Wheelie: good news?

There’s been a good deal of hoo-hah about space bins from the future found deposited like changelings among the normal bins. Now, I’m normally an advocate of civil liberties, although like anyone who isn’t mad or a fucking moron I can, for example, tell the difference between the dangers posed to liberty by CCTV and those posed by speed cameras. But what liberties are being eroded here? Do these wheelie-bin chips do anything more than provide the refuse collection service’s equivalent of water meters?

Typically a week’s rubbish for K. and me is a small bin-bag. That’s perhaps a seventh or a sixth of the capacity of our bin. Because the council recycling scheme is relatively simplistic—a single container, from which they separate the relevant materials (unless the Vale of White Horse idiots are standing in)—we stick almost everything except combination packaging and food waste in the recycling box. If we had a garden, or a communal composting scheme, I dare say we’d throw away far less.

On the close where I live there was for some time a single family of what one might as well refer to as chavs: perhaps two or three dependents (all post-nappies) plus a mother, living in a one-storey coach-house like K. and I. Every week their bin was full to overflowing with God knows what; but when they filled it there was a suspicious, hearty clink of glass bottles on their way to hundreds of years spent in a stratum of a landfill site. And the whole unrecyclable ensemble was frequently crowned with a dayglo structure of broken, cheap, mass-produced toys. To one side there was almost always a couple of boxes of overflow. All in all they must have demanded each week the removal by the council of perhaps ten times as much as rubbish as we do.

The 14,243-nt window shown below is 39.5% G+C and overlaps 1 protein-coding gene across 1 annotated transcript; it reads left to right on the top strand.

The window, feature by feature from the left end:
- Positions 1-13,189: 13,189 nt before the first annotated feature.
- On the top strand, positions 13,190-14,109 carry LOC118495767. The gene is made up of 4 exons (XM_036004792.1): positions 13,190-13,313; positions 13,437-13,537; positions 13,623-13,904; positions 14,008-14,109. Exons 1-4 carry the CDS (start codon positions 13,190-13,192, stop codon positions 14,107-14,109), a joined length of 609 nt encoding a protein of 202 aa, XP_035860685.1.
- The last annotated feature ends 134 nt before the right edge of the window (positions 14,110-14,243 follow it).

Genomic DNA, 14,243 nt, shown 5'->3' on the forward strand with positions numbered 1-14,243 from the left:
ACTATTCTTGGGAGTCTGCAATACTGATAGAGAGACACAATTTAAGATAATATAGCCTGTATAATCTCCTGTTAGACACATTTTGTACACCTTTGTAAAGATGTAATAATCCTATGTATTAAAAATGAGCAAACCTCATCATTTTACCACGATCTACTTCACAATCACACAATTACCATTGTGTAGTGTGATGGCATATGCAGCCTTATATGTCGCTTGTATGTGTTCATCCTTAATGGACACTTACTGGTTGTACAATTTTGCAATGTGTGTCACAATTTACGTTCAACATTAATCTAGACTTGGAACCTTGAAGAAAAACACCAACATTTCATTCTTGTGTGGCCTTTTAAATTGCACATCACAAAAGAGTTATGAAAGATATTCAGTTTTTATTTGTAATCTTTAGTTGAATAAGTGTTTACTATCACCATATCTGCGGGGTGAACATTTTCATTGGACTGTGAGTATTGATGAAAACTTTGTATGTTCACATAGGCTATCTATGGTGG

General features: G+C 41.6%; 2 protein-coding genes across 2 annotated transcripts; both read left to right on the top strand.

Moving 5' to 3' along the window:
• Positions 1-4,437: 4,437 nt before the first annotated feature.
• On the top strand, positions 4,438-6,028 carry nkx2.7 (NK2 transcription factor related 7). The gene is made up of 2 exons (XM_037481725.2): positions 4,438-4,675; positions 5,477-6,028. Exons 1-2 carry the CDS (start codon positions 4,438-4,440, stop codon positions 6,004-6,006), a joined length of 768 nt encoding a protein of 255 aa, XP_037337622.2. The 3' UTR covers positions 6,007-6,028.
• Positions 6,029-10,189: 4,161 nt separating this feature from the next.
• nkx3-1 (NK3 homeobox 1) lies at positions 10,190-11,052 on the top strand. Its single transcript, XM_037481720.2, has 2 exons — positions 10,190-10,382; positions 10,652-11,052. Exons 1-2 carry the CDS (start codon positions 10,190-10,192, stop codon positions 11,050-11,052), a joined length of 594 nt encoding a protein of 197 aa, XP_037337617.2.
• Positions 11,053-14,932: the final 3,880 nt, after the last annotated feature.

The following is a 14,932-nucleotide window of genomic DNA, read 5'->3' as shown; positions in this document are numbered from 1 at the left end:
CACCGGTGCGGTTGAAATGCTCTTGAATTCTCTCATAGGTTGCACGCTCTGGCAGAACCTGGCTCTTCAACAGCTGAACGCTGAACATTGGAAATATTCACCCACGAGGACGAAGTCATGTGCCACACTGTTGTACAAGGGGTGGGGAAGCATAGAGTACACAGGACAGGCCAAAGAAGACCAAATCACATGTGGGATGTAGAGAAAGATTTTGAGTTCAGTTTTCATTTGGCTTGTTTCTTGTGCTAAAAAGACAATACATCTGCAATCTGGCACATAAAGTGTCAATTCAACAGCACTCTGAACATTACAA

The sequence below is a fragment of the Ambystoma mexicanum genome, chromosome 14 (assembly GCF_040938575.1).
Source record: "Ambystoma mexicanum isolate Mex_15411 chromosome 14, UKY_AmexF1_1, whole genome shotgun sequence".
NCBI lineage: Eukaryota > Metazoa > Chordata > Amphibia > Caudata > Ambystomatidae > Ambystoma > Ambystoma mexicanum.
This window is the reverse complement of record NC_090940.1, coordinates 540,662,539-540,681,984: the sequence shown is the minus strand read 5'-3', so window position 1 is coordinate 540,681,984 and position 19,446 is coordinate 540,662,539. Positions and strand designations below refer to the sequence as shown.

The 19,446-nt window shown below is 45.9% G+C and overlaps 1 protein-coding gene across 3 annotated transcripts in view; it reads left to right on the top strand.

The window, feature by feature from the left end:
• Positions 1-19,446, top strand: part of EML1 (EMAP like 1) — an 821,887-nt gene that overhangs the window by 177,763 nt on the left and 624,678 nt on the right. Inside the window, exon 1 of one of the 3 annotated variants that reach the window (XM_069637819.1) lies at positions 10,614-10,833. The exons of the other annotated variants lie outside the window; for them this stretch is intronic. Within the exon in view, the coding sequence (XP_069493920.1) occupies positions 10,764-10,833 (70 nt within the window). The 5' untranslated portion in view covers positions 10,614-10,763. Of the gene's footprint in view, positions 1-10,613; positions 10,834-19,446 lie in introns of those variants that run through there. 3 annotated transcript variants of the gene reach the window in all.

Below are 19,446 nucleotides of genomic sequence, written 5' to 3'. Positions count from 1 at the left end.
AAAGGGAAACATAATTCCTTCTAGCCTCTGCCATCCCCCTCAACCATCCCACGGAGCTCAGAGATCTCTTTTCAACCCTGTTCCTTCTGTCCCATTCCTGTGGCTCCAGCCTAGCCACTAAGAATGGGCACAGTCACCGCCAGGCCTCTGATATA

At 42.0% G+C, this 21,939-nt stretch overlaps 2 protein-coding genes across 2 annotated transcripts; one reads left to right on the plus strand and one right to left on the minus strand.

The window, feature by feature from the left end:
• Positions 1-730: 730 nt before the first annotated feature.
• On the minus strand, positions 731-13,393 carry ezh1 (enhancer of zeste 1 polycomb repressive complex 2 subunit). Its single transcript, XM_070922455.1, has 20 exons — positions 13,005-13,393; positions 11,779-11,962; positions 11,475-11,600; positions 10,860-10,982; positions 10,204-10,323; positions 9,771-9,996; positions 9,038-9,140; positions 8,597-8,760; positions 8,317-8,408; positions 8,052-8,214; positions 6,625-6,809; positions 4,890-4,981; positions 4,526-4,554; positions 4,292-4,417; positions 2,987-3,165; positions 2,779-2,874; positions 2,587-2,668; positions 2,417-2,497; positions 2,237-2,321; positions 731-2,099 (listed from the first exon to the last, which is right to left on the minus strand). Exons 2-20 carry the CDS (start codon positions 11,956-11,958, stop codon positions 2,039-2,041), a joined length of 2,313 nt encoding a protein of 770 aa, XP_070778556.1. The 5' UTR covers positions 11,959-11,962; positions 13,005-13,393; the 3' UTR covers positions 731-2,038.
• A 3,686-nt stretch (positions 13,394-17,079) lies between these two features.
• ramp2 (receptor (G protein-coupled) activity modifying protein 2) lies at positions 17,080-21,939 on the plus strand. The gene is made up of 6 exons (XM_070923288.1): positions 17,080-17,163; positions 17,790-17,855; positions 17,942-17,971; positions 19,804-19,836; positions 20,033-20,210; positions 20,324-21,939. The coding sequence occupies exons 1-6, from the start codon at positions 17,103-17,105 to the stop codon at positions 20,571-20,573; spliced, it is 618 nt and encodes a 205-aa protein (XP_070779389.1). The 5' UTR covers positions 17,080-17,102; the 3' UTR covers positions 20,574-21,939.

The members of la famille Chav consumed, and destroyed, and threw away, and rendered unreclaimable and ultimately, fundamentally wasted, because there was no fiscal reason for them not to, and the social, ethical, moral and environmental issues escaped them. They were lazy, feckless and utterly unconcerned about the consequences of their actions: because they could be. If anyone can think of an easier way to measure this distributed, heterogeneous, cumulative, wanton stupidity across villages, parishes, towns, counties and the country that somehow doesn’t involve coded tracking of individual bins then I’d love to hear of it. If anyone wants to work out an easier way to penalize these waistrels, who exemplify the tragedy of the commons in every fibre of their Adidas tracksuits—Burberry not yet having reached Witney—then that might be a better use of their time than berating the council about a possibly non-existent privacy issue. While we fiddle, the climate burns.

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